“He’s a good judge of opportunity,” I replied. “But don’t give me the credit. He never would’ve brought my people to his cause if you didn’t fight your wizard battles with him.”

She inclined her head. “You may be right,” she said. Her skin was crinkling like onion skin, her hair curling like worms on a hot stone. “But all of us must act in accordance with our nature. It is in the nature of my people to chase the heat until it burns us.”

“Yeah? My people got a different nature.” The heat was unbearable for the Arbora. The Evergreen Brigade withered and dried, becoming rough husks wearing monkey leather armour.

“You are vindictive and mischievous,” said Milady D’Autumn, understanding the fire monkeys for perhaps the first time.

“I am that and more,” I told her as her leafy flesh wrinkled and dried into paper.

“Let me show you a trick.”


Musha is as good as her boast. The final lock is a jigsaw of murder-runes triggering a vortex-portal to a maze dimension teeming with carnivorous cacti and swarms of zombie wasps. The Alabaster Knight is very serious about home security.

Musha waggles her antlers in a pattern of ritual suppression until the lock fizzes out of existence.

The Golden Salamander gets to taste about six seconds of freedom before the Knight hits us.

Broad daylight streams in as the roof bursts open. The Alabaster Knight and his retinue of Pearl Angels drop through in a hail of white quartz rubble and righteous fury.

I’ve nearly completed the ritual. If I break it off now, its fixed magic will unravel like a wildfire, consuming everyone. I help by raising the heat given off by the circle; the thermal updrafts play havoc with the Angels’ flight.

The Knight fixes on Zikizz, mistaking it for our ringleader. Al’s physically formidable but he’s nobody’s first pick for tactical genius.

The Angels swoop, their talons glistening with demoralising venom. One strays too close to the Salamander, who mutters “Oops” and “Didn’t mean it” as the torc swipes the Angel into a gooey grey smear on the far wall. Musha shoots another between its sunspot eyes. The others attack Zikizz with swords, claws and a heavenly chorus of unintelligible smack talk.

Just as I finish the ritual, Shiklizk leaps onto the Knight’s back. With a noise like a breaking egg, an ashen proboscis explodes from the middle of the Alabaster Knight’s forehead. The Knight’s perfect porcelain skin start to grey and harden; cracks radiate from the protruding bone.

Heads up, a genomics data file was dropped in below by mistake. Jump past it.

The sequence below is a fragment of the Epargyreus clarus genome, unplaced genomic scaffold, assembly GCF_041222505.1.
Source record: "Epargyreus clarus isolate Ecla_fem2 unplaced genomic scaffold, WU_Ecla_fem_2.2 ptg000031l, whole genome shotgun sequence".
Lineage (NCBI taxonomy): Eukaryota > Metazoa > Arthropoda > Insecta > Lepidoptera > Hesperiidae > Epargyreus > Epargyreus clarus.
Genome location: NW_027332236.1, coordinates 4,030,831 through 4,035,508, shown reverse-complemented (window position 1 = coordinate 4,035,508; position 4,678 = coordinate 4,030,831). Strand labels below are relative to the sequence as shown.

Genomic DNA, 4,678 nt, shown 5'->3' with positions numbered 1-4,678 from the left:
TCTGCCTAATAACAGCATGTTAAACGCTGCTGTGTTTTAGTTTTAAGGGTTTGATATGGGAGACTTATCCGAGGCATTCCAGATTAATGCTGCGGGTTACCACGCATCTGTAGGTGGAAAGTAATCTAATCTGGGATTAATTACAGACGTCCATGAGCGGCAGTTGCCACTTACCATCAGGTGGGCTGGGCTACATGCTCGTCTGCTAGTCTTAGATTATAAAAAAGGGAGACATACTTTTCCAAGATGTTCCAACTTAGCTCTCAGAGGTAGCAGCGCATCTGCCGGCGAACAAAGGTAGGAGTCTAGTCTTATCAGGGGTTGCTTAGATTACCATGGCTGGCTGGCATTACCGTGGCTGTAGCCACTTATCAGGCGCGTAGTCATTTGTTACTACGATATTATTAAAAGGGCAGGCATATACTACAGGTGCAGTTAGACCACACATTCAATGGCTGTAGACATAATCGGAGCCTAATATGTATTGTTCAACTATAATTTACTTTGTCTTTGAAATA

A foot-long spike of monster bone impaling his head doesn’t slow the Knight as much as you’d expect. He kicks back at Shiklizk, pulling himself off the impaling bone. His sword Bonereaver arcs around and lops four of Shiklizk’s forelimbs off at their inner joints. The two crash together in a pale tangle of bone and white armour.

I toss a low-power flame stream into the fracas between the Angels and Zikizz as a distraction. The spell unexpectedly forks into two flows. Each envelops an Angel and incinerates it between one breath and the next.

Amaranth has arrived.

Musha fires her pistols at the Knight’s back but he’s made of stronger stuff than the Angels. The Knight flings a retaliatory knife. Musha folds over as it punches through her breastplate.

It’s all the victory the Knight enjoys.

Shiklizk spins a lasso of grave-silk and pins the Knight’s sword arm with it. Amaranth heats the Knight’s platinum plate armour to melting point. The Alabaster Knight fries without saying a word.


I move to help Musha.

Zikizz intercepts me, skittering with uncanny grace for a collection of bones. “Ssstay where you are, Monkey.” It bares its bone fangs, forcing me back a step. The bone shards of Shiklizk’s severed legs spike up, forming a cage around me. Shiklizk looms behind.

Trapped, I look to Amaranth. He can’t quite keep a superior smirk off his dour countenance.